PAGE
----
Patient-pleasing doctors may not be so good for your health.
That’s the conclusion of researchers at the University of California, Davis, after reviewing satisfaction ratings and other data on more than 50,000 patients nationwide.
They found that people who are the most satisfied with their doctors are more likely to be hospitalized, run up higher medical costs and have higher death rates than patients who are less satisfied with their care.
“Patient satisfaction is a widely emphasized indicator of health-care quality, but our study calls into question whether increased patient satisfaction, as currently measured and used, is a wise goal,’’ said Joshua Fenton, an assistant professor of family and community medicine and lead author of the study, published last week in the Archives of Internal Medicine.
Earlier research has shown that patient satisfaction strongly lines up with how much physicians fulfill patient expectations, Fenton said. One recent study, based on a set of commercial online reviews, found that most patients give their doctors good ratings, mainly on the basis of things like short waiting times and exams that aren’t too rushed.
Many patient-satisfaction surveys are run by health systems or insurance plans to evaluate physicians and set goals for improvement. Very low scores have been used to justify dropping physicians from a health plan, while higher scores can reap higher pay or bonuses.
Fenton said financial incentives based on keeping patients happy may make some doctors reluctant to bring up difficult topics like smoking, obesity or mental health.
And doctors may order tests or medicine for demanding or nervous patients even when they doubt there is any medical benefit or even new risks. “A better approach is to explain carefully why a test isn’t needed, but that takes time, which is in short supply during primary-care visits,’’ Fenton said.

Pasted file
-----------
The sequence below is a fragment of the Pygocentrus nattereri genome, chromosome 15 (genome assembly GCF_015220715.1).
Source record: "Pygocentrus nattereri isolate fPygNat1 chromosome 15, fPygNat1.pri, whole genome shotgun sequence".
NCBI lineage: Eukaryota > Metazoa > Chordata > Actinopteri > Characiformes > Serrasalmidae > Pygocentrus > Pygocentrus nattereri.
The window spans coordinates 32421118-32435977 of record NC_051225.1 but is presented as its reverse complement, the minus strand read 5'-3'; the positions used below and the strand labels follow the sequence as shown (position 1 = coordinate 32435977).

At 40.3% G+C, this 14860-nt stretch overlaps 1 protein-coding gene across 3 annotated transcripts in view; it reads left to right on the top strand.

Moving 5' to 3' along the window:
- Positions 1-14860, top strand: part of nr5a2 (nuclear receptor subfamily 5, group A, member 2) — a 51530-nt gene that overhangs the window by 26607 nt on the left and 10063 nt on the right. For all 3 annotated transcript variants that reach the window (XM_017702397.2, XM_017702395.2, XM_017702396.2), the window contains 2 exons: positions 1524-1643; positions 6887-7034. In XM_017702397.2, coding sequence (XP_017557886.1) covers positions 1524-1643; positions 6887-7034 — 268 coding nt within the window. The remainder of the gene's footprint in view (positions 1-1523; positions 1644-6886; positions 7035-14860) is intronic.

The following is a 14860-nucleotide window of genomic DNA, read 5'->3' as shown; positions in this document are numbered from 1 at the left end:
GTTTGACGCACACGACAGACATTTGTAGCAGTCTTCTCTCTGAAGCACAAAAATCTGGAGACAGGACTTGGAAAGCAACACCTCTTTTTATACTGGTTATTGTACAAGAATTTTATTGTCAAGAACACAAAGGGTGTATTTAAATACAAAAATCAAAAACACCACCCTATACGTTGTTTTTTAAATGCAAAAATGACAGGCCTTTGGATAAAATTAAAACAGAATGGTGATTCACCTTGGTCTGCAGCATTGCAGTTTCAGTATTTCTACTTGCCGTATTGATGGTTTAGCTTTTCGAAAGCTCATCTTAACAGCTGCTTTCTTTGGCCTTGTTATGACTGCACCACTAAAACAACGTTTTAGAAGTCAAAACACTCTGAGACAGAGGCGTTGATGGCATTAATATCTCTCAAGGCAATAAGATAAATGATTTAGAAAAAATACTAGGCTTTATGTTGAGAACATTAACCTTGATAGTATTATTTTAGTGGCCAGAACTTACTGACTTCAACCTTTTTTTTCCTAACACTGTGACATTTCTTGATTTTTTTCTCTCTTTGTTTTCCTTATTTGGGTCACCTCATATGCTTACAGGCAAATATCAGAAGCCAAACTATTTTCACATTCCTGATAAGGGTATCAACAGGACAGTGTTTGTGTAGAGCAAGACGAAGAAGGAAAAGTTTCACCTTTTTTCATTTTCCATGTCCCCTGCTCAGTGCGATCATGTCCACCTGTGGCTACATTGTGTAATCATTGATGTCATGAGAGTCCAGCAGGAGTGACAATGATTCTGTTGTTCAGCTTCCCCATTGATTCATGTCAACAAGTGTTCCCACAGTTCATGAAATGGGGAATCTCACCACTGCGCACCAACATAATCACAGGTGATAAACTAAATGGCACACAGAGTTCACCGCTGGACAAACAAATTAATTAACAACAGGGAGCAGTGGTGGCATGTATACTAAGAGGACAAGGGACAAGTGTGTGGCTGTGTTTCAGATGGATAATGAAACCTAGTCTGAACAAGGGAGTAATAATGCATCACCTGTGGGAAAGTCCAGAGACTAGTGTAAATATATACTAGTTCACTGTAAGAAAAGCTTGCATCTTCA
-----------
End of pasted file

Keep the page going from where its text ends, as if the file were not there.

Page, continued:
Fenton and colleagues reviewed responses from federal surveys of adults’ use of, and costs paid for, medical services. Each respondent also completed questionnaires about their health status and experience with health providers, including how often providers listened to them carefully, were respectful and spent enough time with them. And they were asked to rate their health care on a scale of 0 to 10. Cases were also matched against the national death-certificate registry.
The results showed that patients who were most satisfied had greater odds — 12 per cent higher — of being admitted to the hospital and nine per cent higher total health costs.
They were also more likely to die: For every 100 people in the least-satisfied group who died over an average period of almost four years, 126 people died in the most-satisfied group.
Dr. Brenda Sirovich, a researcher at the VA Medical Center in White River Junction, Vt., writing in an accompanying commentary, said patients who have a strong sense of connection to the health-care system — and more satisfaction from it — may somehow be more vulnerable or frail, and thus more likely to be hospitalized or die.
Yet the more satisfied patients had better average physical and mental health at the start of the study than the less satisfied patients.
“We think it’s unlikely that more satisfied patients are somehow more sick . . . and more likely to die,’’ Fenton said. Sirovich agreed that it’s “believable — and cause for concern” that doctors ramp up care to please demanding patients.
“Practicing physicians have learned — from reimbursement systems, the medical liability environment and clinical performance scorekeepers — that they will be rewarded for excess and penalized if they risk not doing enough,” she wrote.
Lee Bowman is a medical and science writer for Scripps Howard News Service. Contact Bowman at BowmanL@shns.com